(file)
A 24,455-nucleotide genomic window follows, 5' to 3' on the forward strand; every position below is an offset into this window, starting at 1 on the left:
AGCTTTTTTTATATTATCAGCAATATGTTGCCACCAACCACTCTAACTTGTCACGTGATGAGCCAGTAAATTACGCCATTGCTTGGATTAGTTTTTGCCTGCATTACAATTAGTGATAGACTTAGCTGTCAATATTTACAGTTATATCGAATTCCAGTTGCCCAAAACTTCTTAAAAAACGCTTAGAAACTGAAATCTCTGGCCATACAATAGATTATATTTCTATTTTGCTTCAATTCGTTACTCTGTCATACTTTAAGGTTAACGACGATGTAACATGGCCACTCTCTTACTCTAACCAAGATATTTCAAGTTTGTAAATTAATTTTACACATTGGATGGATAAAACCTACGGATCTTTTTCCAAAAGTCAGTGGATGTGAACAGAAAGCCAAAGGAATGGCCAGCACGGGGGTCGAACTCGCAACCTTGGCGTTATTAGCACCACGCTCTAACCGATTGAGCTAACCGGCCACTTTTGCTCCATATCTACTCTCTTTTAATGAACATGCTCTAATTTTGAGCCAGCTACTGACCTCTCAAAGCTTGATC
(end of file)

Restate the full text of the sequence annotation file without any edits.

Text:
A 24,455-nucleotide genomic window follows, 5' to 3' on the forward strand; every position below is an offset into this window, starting at 1 on the left:
AGCTTTTTTTATATTATCAGCAATATGTTGCCACCAACCACTCTAACTTGTCACGTGATGAGCCAGTAAATTACGCCATTGCTTGGATTAGTTTTTGCCTGCATTACAATTAGTGATAGACTTAGCTGTCAATATTTACAGTTATATCGAATTCCAGTTGCCCAAAACTTCTTAAAAAACGCTTAGAAACTGAAATCTCTGGCCATACAATAGATTATATTTCTATTTTGCTTCAATTCGTTACTCTGTCATACTTTAAGGTTAACGACGATGTAACATGGCCACTCTCTTACTCTAACCAAGATATTTCAAGTTTGTAAATTAATTTTACACATTGGATGGATAAAACCTACGGATCTTTTTCCAAAAGTCAGTGGATGTGAACAGAAAGCCAAAGGAATGGCCAGCACGGGGGTCGAACTCGCAACCTTGGCGTTATTAGCACCACGCTCTAACCGATTGAGCTAACCGGCCACTTTTGCTCCATATCTACTCTCTTTTAATGAACATGCTCTAATTTTGAGCCAGCTACTGACCTCTCAAAGCTTGATC